John and I were unable to take a field trip today, Friday, due to the funeral of my wonderful plant-loving friend Arthur Leibovit. Today’s blog is dedicated to Arthur, and perhaps somebody reading this could have known him. He was the first agriculture graduate from the University of Florida and was a prominent local horticulturist. Arthur returned to college in his late 70s a decade ago and graced every botany and horticulture class Palm Beach State College offered. We’ve been friends in green ever since. He was living proof that the prime of life can extend to age 89.
So we’ll focus instead on a Thursday excursion. On that afternoon my Palm Beach State College field trip class enjoyed Riverbend Park in Jupiter, complete with a gator encounter. We noticed a curious fern in the creekside mud. My shoes are still soggy to prove it. Some of our oddest local ferns live in the water, although only one “full -sized” fern is amphibian, dubbed aptly “Water Fern” (or Horn Fern). (Our other aquatic ferns are diminutive and do not look “ferny.’)
We have two species of Water Ferns swimming in our waters. One is native (Certatopteris pteridoides) and the other, called Watersprite, is Asian (C. thalictroides), and is a popular aquarium plant available in plastic.
It is seldom my interest in this blog to sort out species. Even so, briefly, it is worth mentioning that these two species are enormously variable with the variations depending on whether they are floating or anchored in the mud and whether the fronds are sterile or spore-bearing. In the native species the non-sporing leaves are simple (not compound) although they can be plenty lobed. In the Asian species the non-sporing leaves are 2 to 3 times compound. If you wanted to teach a lesson on the breadth of variation to be found within a single species you might choose humans, or dogs, or Water Ferns. The difference between the spore-making vs. sterile leaves on the same individual is striking, almost like two different species rising from the same base.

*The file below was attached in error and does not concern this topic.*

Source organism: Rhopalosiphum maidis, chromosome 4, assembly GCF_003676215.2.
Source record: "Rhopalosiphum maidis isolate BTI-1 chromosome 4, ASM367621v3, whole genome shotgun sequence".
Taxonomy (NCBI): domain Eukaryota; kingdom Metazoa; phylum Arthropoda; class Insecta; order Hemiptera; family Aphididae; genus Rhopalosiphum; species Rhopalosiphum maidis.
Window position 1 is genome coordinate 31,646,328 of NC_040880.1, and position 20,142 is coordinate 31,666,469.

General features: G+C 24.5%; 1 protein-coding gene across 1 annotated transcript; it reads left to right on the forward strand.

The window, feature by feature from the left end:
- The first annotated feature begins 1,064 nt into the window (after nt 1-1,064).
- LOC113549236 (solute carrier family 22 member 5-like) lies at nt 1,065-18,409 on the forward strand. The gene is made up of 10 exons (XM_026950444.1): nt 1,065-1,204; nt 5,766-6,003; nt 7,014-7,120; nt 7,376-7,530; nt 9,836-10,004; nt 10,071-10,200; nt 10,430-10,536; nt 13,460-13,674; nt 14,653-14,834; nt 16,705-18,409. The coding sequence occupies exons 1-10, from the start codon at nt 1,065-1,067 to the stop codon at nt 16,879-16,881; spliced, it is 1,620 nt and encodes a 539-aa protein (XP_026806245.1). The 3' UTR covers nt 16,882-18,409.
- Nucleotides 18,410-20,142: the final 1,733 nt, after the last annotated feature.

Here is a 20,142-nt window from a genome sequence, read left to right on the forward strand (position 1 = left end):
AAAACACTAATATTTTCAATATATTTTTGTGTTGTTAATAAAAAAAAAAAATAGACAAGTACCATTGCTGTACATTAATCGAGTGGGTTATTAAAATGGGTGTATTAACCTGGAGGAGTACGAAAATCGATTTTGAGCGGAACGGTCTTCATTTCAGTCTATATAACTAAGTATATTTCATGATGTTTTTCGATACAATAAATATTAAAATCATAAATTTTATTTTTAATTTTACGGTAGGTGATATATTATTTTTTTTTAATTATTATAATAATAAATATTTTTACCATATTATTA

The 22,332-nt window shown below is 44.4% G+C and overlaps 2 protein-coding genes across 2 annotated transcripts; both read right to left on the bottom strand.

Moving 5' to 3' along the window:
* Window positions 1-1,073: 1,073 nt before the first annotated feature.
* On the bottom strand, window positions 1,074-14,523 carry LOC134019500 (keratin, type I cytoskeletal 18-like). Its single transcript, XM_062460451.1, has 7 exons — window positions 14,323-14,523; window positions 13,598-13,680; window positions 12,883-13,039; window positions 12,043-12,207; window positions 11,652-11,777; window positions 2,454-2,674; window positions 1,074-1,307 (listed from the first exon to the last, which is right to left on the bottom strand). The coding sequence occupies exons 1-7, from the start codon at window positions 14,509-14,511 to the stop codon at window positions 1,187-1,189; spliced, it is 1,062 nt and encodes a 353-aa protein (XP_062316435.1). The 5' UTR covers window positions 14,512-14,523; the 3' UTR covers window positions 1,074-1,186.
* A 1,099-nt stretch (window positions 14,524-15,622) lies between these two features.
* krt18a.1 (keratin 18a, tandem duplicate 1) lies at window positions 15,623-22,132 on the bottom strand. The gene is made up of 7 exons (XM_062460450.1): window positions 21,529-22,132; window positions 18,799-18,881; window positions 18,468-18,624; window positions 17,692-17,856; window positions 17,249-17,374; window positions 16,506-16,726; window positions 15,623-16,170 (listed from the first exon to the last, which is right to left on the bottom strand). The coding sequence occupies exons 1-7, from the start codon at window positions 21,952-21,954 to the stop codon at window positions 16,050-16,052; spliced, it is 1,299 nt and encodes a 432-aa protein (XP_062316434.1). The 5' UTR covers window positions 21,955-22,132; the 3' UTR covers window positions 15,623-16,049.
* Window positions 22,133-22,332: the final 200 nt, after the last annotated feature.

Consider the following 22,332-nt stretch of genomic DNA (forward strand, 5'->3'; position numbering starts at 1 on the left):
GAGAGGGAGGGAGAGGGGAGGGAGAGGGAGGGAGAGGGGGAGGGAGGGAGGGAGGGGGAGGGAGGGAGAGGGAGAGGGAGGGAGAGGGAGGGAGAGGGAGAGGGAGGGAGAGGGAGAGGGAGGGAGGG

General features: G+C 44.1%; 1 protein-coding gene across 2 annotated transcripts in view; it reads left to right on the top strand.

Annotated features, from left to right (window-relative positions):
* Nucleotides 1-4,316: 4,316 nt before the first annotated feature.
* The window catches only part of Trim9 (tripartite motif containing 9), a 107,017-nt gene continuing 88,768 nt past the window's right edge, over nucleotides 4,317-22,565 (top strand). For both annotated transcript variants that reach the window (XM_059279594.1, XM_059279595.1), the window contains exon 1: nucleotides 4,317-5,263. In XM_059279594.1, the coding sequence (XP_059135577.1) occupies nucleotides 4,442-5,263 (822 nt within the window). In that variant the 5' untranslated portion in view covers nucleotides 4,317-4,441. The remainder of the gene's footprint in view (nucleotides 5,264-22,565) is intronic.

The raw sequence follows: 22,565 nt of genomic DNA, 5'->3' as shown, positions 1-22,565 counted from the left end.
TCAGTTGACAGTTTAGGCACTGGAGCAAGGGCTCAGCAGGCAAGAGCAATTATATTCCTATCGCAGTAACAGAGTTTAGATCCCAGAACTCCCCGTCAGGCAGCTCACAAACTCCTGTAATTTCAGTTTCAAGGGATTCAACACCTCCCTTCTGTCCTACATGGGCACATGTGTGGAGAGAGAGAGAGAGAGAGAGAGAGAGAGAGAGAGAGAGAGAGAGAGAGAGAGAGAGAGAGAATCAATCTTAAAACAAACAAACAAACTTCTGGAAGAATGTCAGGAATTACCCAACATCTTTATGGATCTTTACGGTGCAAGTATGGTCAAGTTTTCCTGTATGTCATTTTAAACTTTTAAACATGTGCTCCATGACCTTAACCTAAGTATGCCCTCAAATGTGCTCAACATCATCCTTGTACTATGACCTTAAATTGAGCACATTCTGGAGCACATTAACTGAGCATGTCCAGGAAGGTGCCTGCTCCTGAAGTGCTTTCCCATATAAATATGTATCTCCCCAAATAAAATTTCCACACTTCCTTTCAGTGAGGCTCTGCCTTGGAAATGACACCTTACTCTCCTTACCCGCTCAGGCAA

The genus Ceratopteris is small, interpreted by contemporary botanists as just four arguably distinct species around the warm-climate world. Easy to cultivate, splintered into strains, and manipulated in the lab, these ferns have become standard guinea pigs for botanical genetic and developmental studies and for classroom projects, marketed as “C-Fern.”
But let’s get back to Riverbend Park, habitat for C-Fern. Whoever heard of an annual fern? Water Ferns have unusual features in their reproductive cycle, including going from spore to spore production in a scant three months. That’s warp speed in the Ferniverse.
Like many other aquatic plants, these ferns can live floating and unattached, or they can take root in the mud. They can populate an area in a jiffy because they clone themselves from tiny buds on the leafy fronds. Each bud produces a new copy of the parent plant.
Any plant easy to propagate, happy to grow, and big, soft, and succulent sounds like food. Ceratopteris even looks like salad. The ferns do grow in rice patties and are on the vegi-menu in some places especially Asia and Madagascar. But don’t get out the Paul Newman’s Creamy Ranch Dressing quite yet. Water Ferns contain a compound called arbutin. This is an odd drug found to crop up sporadically in the plant kingdom among completely unrelated species. Cosmetologists know arbutin as a skin bleach. Toxicologists know it as a probable carcinogen.